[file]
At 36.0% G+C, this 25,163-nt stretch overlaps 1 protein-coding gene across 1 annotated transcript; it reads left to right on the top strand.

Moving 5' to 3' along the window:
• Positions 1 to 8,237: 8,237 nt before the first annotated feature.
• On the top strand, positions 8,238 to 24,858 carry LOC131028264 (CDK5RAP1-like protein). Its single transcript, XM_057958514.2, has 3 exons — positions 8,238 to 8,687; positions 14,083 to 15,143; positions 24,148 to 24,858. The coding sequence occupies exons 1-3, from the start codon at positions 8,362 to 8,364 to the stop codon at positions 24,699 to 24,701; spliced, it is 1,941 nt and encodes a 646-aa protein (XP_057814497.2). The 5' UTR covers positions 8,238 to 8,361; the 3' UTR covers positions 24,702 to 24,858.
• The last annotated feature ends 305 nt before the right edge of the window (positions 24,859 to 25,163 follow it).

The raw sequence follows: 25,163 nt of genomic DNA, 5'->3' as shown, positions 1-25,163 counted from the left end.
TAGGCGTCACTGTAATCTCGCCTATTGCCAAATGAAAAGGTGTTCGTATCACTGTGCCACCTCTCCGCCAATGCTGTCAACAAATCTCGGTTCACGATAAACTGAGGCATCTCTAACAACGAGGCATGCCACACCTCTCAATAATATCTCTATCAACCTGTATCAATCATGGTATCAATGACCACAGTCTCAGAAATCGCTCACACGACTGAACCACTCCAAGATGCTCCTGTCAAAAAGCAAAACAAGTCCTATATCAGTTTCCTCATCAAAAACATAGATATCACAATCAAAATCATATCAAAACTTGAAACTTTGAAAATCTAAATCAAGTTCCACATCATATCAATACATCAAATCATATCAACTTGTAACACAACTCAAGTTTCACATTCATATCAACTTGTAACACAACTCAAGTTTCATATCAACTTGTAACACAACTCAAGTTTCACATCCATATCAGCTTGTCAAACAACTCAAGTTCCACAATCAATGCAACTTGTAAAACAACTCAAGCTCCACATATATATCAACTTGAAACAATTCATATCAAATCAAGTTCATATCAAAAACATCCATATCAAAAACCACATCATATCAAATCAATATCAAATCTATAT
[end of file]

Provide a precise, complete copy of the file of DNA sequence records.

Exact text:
At 36.0% G+C, this 25,163-nt stretch overlaps 1 protein-coding gene across 1 annotated transcript; it reads left to right on the top strand.

Moving 5' to 3' along the window:
• Positions 1 to 8,237: 8,237 nt before the first annotated feature.
• On the top strand, positions 8,238 to 24,858 carry LOC131028264 (CDK5RAP1-like protein). Its single transcript, XM_057958514.2, has 3 exons — positions 8,238 to 8,687; positions 14,083 to 15,143; positions 24,148 to 24,858. The coding sequence occupies exons 1-3, from the start codon at positions 8,362 to 8,364 to the stop codon at positions 24,699 to 24,701; spliced, it is 1,941 nt and encodes a 646-aa protein (XP_057814497.2). The 5' UTR covers positions 8,238 to 8,361; the 3' UTR covers positions 24,702 to 24,858.
• The last annotated feature ends 305 nt before the right edge of the window (positions 24,859 to 25,163 follow it).

The raw sequence follows: 25,163 nt of genomic DNA, 5'->3' as shown, positions 1-25,163 counted from the left end.
TAGGCGTCACTGTAATCTCGCCTATTGCCAAATGAAAAGGTGTTCGTATCACTGTGCCACCTCTCCGCCAATGCTGTCAACAAATCTCGGTTCACGATAAACTGAGGCATCTCTAACAACGAGGCATGCCACACCTCTCAATAATATCTCTATCAACCTGTATCAATCATGGTATCAATGACCACAGTCTCAGAAATCGCTCACACGACTGAACCACTCCAAGATGCTCCTGTCAAAAAGCAAAACAAGTCCTATATCAGTTTCCTCATCAAAAACATAGATATCACAATCAAAATCATATCAAAACTTGAAACTTTGAAAATCTAAATCAAGTTCCACATCATATCAATACATCAAATCATATCAACTTGTAACACAACTCAAGTTTCACATTCATATCAACTTGTAACACAACTCAAGTTTCATATCAACTTGTAACACAACTCAAGTTTCACATCCATATCAGCTTGTCAAACAACTCAAGTTCCACAATCAATGCAACTTGTAAAACAACTCAAGCTCCACATATATATCAACTTGAAACAATTCATATCAAATCAAGTTCATATCAAAAACATCCATATCAAAAACCACATCATATCAAATCAATATCAAATCTATAT